Online and Offline: To Hyphenate or Not

Sheila Sanders
(Terminology Update, Volume 34, Number 3, 2001, page 28)

Languages evolved at a much slower pace before the advent of computers. This new technology revolutionized the way we communicate, changing not only our lives but also everyday and specialized language. Multiword terms such as on line and off line, which only a few years ago were written as separate words, are now hyphenated or written as one term.

Unable to keep up with the latest trends, dictionaries and usage guides often give conflicting information. Computer lingo is in limbo. And to complicate matters, the written form that applies to Canada and the United States is often different from British spelling. Yet just because terminology is in a state of flux, it doesn’t mean that a word can be written in any fashion. The rules may be changing but they do exist, though they are often applied with a light-hearted, dynamic approach.

The terms on line and off line are instances of the rapid transformation in form. Originally they were written as separate units, as in:

  • Jeremy can’t find the off line readers site.
  • Barb was pleased to discover that she could research her genealogy on line as well as off line.

Now it is far more common to see on line and off line hyphenated, both as adjectives and adverbs:

  • Gwen liked using an on-line guitar archive as a source for new songs.
  • What are on-line and off-line signatures?

Among the sources consulted, the 1995 edition of Collins Cobuild English Dictionary lists both online and on-line, with on line as an adverb phrase; it has no entry for offline. According to the Gage Canadian Dictionary, 2000, the use of on-line or online is optional, but off-line is the recommended spelling. The Canadian Oxford Dictionary, 1998, records on-line and off-line for both adjective and adverb, while TERMIUM® documents usage for all variants. The 11th edition of the Dictionnaire d’informatique anglais/français by Michel Ginguay lists the two terms as both separate words and hyphenated ones, but all except one of the adjectival examples are hyphenated. The lack of agreement among sources and the fact that computer language is in transition are apparent.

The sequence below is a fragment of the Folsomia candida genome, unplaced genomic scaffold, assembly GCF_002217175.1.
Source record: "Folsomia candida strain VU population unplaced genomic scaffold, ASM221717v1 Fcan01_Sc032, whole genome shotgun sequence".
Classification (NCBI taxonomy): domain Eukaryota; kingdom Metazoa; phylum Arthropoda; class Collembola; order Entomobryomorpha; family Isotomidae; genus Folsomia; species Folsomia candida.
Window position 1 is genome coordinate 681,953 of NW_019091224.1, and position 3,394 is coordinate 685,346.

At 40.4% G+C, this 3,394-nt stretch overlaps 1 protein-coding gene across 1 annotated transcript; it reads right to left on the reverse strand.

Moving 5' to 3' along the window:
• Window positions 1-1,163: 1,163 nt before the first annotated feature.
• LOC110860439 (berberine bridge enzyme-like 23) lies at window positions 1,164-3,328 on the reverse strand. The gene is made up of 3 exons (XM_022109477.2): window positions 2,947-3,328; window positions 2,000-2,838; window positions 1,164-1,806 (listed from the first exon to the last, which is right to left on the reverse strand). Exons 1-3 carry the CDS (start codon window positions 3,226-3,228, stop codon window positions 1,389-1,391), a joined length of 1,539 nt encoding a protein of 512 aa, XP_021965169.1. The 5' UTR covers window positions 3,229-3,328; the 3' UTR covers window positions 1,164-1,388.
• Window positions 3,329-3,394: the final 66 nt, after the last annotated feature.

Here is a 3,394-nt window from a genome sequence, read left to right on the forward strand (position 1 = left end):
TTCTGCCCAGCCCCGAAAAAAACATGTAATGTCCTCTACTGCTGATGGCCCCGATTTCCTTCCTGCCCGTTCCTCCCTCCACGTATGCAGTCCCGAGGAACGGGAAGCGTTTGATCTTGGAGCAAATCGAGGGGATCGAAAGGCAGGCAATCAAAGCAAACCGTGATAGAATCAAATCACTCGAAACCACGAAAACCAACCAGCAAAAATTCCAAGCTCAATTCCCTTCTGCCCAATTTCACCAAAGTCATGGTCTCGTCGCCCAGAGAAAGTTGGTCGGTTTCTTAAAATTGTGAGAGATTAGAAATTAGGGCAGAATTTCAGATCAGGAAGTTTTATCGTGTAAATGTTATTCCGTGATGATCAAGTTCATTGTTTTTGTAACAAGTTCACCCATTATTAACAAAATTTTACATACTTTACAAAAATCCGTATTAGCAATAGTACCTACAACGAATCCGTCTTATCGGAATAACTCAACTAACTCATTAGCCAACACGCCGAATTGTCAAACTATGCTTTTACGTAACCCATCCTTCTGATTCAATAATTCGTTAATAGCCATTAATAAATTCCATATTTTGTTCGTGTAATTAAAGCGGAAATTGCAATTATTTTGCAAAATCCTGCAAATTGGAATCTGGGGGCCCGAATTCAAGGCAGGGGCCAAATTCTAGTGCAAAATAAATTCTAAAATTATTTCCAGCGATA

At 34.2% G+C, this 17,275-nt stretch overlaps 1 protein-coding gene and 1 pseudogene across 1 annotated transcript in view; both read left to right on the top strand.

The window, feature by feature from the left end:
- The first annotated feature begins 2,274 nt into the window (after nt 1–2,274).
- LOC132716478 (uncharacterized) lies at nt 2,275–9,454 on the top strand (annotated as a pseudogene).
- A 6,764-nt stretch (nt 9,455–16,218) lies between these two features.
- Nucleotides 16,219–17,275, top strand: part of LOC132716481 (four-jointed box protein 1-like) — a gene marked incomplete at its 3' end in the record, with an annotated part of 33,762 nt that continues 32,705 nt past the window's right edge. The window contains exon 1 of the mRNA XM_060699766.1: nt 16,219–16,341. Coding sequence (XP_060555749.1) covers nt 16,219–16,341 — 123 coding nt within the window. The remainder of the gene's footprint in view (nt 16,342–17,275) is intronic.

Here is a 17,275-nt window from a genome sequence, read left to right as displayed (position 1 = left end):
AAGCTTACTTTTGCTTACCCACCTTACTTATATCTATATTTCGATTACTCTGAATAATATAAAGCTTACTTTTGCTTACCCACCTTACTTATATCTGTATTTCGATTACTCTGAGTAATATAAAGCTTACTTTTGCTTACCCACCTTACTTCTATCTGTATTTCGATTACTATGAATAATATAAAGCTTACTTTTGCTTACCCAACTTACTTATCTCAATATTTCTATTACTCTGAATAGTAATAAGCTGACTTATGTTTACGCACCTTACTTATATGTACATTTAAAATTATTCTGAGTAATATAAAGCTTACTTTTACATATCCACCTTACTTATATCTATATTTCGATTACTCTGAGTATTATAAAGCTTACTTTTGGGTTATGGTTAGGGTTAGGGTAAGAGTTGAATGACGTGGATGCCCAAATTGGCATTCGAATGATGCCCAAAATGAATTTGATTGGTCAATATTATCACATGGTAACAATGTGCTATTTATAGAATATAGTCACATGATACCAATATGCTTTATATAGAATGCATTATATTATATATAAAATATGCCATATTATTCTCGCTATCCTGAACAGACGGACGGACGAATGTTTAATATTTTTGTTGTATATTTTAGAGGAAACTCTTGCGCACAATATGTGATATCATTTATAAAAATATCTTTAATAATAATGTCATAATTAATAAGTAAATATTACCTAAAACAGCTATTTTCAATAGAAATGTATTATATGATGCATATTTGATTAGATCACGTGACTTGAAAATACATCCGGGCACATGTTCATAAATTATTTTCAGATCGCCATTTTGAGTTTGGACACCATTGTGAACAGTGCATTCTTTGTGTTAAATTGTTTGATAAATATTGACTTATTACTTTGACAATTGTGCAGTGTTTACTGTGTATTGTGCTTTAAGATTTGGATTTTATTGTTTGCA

Other references, including The Canadian Press Stylebook, Information Technology Vocabulary (published by the Canadian Standards Association), and the International Organization for Standardization (ISO/IEC WD1 2382-01, 1998-06), confirm the use of the solid words online and offline. However, on-line and off-line have also been standardized by ISO for Great Britain. In other English-speaking countries, the preference is the unhyphenated spelling, as in:

  • This chart was created from Statistics Canada’s online statistical database.
  • Many consumers enjoy the convenience of banking online.

Another source, the Prentice Hall Canada Reference Guide to Grammar and Usage, lists online but has no reference for the less common offline.

Researching everyday usage in the search engine Google revealed that Canadians write both these terms as solid words approximately three times more often than the hyphenated version, but Canadian government texts show a slight preference for the hyphenated versions on-line and off-line.

Where does that leave the average writer who simply wants to quickly determine whether to write on line, on-line or online (and off line, off-line or offline)? Writing these terms as separate words is no longer popular and does not reflect current practice. Online and offline may be written either with or without a hyphen. The rule, of course, is consistency: use the same form throughout a document. The normal progression in English is to move from two separate words, to a hyphenated word, to a single term. Thus, online and offline are no exceptions; they are simply moving through these stages very quickly. In this article, online and offline are written as compound words, reflecting the author’s belief about their ultimate spelling.

To further highlight this normal progression, the sources below are arranged according to the two recommended spellings for online. When a source offers both, it is categorized according to its first choice.


  • Chicago Style Web site
  • Dictionnaire anglais/français des télécommunications et de l’Internet (1999)
  • Gage Canadian Dictionary (2000)
  • Merriam-Webster’s Collegiate Dictionary (1998)
  • The Canadian Oxford Dictionary (1998)
  • The Globe and Mail Style Book (1998)
  • The Gregg Reference Manual (1999)
  • The Penguin Canadian Dictionary (1990)


  • Dictionnaire d’informatique anglais- français (IBM,1994)
  • E-What? A Guide to the Quirks of New
  • Media Style and Usage (2000)
  • Information Technology Vocabulary (CSA, 1992)
  • International Organization for Standardization (ISO, WDI 2382-01 1998)
  • Language International (Vol. (Terminology Update, Volume) 13, No. 1, 2001)
  • Microsoft Press Computer User’s Dictionary (1998)
  • The BBI Dictionary of English Word Combinations (1997)
  • The Canadian Press Stylebook (1999)
  • The Prentice Hall Canada Reference Guide to Grammar and Usage (1997)
  • Wired Style Principles of English Usage in the Digital Age (1999)

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